Originally from 1993 … extensively edited and rewritten several times over the years. … Jesus I still feel like kind of a minor-league dip shit over this, but here you go. …
I stepped out of the shower and stood staring aimlessly into the mirror as I wrapped a towel around my waist. My head still ached a bit. After a few more moments of listlessness, I remembered that I had to shave and began looking half heartedly around the bathroom for my razor.
At that moment Mom knocked on the door and without waiting for a reply came barreling in, offering apologies and looking to get something — I don’t remember what, a hair pin or something — before she left for work. She stopped mid-stride and noticed the long red scratches all down my back and disappearing beneath my towel. “Good lord, Jeff!” she cried, “what happened to your back?”
For the third time in less than 24 hours, I knew unbridled fear and panic. For the briefest of moments I fought the guilt-laden, Freudian urge to come clean to my mother with the whole tawdry affair that had taken place behind my parents’ back: the binge drinking, the fact that I was the willing victim of statutory rape, the fact that I was so drunk I couldn’t remember it — everything.
I felt like the narrator at the end of Poe’s The Telltale Heart: “Dissemble no more! I admit the deed! Tear up the planks! Here, here, it is the beating of my hideous virginity!” The jig was up. But, thinking quickly, I came up with semi-plausible response. “Um … the scratches? There, um … from wrestling. Yeah.”
“Wrestling,” she asked, slightly incredulous.
“Yeah, one of the guys on the team had really long nails. Coach made him leave practice the other day to go cut them, but not before he marked me up a little bit.” We stared at each other for a moment, and I wasn’t sure she would believe me. …
“Well, tell him to make sure those boys cut their nails from now on,” she said as she walked out, closing the door behind her.
I closed my eyes for a moment, let out a long breath and sat down on the edge of the bathtub.
I may not remember losing my virginity, but I can never forget dodging that parental bullet.
Looking back down the long tunnel of years since, I wonder if Mom did in fact believe me. Maybe she just “chose” to believe me, but I don’t think so. If she had had her suspicions, she likely would have told Dad, and then the jig would have been up for sure, regardless of my clever quick thinking.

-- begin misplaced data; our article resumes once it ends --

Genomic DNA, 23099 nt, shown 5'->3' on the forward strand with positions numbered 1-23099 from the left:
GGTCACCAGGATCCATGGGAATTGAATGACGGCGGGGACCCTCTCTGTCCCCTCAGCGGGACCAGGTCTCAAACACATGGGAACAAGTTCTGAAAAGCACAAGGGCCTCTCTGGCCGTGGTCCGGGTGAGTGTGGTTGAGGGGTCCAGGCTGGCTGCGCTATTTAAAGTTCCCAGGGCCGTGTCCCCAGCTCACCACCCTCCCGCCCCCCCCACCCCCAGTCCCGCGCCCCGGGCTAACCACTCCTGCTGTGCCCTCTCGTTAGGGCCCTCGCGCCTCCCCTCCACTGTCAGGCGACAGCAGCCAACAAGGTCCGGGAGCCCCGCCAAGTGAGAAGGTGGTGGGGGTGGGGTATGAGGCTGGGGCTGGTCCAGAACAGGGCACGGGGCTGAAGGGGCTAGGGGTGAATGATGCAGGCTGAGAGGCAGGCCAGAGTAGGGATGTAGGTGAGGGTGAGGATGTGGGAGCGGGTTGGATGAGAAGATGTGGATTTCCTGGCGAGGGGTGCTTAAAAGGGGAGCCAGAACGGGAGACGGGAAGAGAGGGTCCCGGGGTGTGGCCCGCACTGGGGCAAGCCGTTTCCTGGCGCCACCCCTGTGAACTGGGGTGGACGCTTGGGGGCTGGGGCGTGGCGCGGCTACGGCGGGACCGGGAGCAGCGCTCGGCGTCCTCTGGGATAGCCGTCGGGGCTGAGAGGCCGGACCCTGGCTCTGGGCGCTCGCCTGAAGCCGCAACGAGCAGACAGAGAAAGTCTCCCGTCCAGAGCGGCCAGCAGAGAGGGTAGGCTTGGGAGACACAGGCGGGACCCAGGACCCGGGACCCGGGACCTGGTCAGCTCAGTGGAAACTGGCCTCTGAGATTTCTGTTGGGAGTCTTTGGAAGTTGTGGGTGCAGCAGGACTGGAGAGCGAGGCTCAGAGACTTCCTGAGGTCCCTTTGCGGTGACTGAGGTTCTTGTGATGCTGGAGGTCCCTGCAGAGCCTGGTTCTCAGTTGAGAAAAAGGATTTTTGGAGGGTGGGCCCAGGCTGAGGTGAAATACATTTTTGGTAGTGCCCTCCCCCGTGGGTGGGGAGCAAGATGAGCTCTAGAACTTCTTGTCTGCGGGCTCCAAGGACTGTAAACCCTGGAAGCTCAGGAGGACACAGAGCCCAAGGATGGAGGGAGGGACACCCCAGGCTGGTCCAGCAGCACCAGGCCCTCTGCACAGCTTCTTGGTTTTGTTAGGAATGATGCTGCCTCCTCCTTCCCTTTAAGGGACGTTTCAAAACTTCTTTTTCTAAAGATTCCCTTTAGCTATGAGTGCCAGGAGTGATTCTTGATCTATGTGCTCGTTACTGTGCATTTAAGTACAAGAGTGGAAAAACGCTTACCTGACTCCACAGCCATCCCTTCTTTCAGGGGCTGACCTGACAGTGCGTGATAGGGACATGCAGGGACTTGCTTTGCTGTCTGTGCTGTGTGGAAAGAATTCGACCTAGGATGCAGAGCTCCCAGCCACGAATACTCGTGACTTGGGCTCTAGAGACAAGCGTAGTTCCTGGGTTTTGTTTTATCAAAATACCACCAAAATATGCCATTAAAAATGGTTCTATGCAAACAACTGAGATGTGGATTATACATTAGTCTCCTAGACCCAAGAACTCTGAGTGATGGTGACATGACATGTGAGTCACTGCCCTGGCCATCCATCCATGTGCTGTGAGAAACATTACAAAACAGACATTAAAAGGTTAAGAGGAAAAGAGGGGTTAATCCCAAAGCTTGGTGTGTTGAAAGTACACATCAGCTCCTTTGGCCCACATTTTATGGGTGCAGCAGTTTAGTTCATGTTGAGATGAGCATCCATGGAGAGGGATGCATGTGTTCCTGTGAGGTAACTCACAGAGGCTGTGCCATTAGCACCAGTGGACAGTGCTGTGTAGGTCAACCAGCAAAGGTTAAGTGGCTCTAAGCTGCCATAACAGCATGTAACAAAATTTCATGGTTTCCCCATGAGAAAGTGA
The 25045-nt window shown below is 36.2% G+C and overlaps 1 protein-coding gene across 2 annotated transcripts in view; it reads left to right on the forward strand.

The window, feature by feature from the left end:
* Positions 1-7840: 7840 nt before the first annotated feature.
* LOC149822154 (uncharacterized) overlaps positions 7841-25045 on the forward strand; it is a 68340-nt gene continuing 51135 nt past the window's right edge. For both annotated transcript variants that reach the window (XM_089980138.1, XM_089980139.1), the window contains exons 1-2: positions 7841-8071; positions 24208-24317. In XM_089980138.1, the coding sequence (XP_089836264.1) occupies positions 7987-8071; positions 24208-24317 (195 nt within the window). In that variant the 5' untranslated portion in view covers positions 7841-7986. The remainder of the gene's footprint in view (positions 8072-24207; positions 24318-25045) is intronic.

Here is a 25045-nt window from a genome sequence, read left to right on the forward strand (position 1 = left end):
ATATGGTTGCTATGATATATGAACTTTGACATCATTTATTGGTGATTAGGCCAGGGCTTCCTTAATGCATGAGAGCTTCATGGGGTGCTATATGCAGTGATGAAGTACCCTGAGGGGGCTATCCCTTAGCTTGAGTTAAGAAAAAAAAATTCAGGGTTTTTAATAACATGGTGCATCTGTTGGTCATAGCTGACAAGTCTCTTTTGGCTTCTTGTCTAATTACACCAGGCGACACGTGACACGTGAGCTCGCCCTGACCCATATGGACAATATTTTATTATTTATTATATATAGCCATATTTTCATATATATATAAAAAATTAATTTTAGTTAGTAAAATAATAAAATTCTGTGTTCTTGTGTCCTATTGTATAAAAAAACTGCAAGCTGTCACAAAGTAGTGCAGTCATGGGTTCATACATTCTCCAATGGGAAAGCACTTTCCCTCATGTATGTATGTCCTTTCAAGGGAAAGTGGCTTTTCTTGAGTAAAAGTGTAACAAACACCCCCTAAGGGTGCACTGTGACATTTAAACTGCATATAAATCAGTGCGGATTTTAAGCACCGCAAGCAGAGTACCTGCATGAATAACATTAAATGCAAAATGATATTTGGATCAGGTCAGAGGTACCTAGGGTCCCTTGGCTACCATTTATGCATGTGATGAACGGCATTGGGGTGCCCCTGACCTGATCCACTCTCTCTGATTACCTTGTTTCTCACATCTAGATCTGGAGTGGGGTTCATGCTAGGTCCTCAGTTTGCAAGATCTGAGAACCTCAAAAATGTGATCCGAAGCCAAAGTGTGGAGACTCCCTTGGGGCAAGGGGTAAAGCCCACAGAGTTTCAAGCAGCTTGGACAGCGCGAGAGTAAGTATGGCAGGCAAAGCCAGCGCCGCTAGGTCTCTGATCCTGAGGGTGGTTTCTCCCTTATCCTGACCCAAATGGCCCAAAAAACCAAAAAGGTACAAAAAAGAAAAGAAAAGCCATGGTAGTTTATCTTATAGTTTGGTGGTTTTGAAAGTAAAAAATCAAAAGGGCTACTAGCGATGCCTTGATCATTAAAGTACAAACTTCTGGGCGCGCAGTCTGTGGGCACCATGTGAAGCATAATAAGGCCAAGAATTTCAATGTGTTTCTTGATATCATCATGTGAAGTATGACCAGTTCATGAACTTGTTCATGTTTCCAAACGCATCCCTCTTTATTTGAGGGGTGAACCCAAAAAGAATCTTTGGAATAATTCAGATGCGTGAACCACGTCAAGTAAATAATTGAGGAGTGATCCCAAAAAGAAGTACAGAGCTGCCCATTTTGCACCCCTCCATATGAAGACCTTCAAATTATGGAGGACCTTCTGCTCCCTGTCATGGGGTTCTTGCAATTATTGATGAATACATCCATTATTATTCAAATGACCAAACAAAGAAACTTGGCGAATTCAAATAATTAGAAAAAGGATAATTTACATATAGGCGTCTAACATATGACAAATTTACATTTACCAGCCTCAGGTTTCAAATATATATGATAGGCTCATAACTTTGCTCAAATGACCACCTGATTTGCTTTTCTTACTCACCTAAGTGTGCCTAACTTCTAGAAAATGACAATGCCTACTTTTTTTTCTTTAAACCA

Damn I miss them. But that’s neither here nor there; we are here to talk about the loss of my virginity, after all.
God, I wish I could remember it.
Now some of you may be a little disturbed by my sordid tale I’m about to tell; some of you may even be triggered by it. The facts are still facts regardless of my hazy memory: at 16 I did lose my virginity to a woman considerably older than myself, which makes it statutory rape — no matter how willing a participant I was. Then there was the fact that I drank so much that not only I have no memory of the events in question, my under-aged self suffered alcohol poisoning as well.
So if anyone is triggered or otherwise troubled by all this, I apologize; that is not my intent. Rather, it is to laugh. Really. I’m still somewhat ashamed and embarrassed even now decades later, but nowhere near what they were then. But now I can also say that the antics of my 16-year old self are rather funny in hindsight.
Now if I could only just remember it. Any of it.
Besides the puking and panic, that is — that I remember all too well.
I can remember vaguely what she looks like, of course, but of the actual momentous event itself? Well, I might as well try to remember what it was like to be born. Granted, like losing my virginity, I was physically present at my birth and was cognizant during the act as evidenced by a healthy cry when the doctor slapped my butt.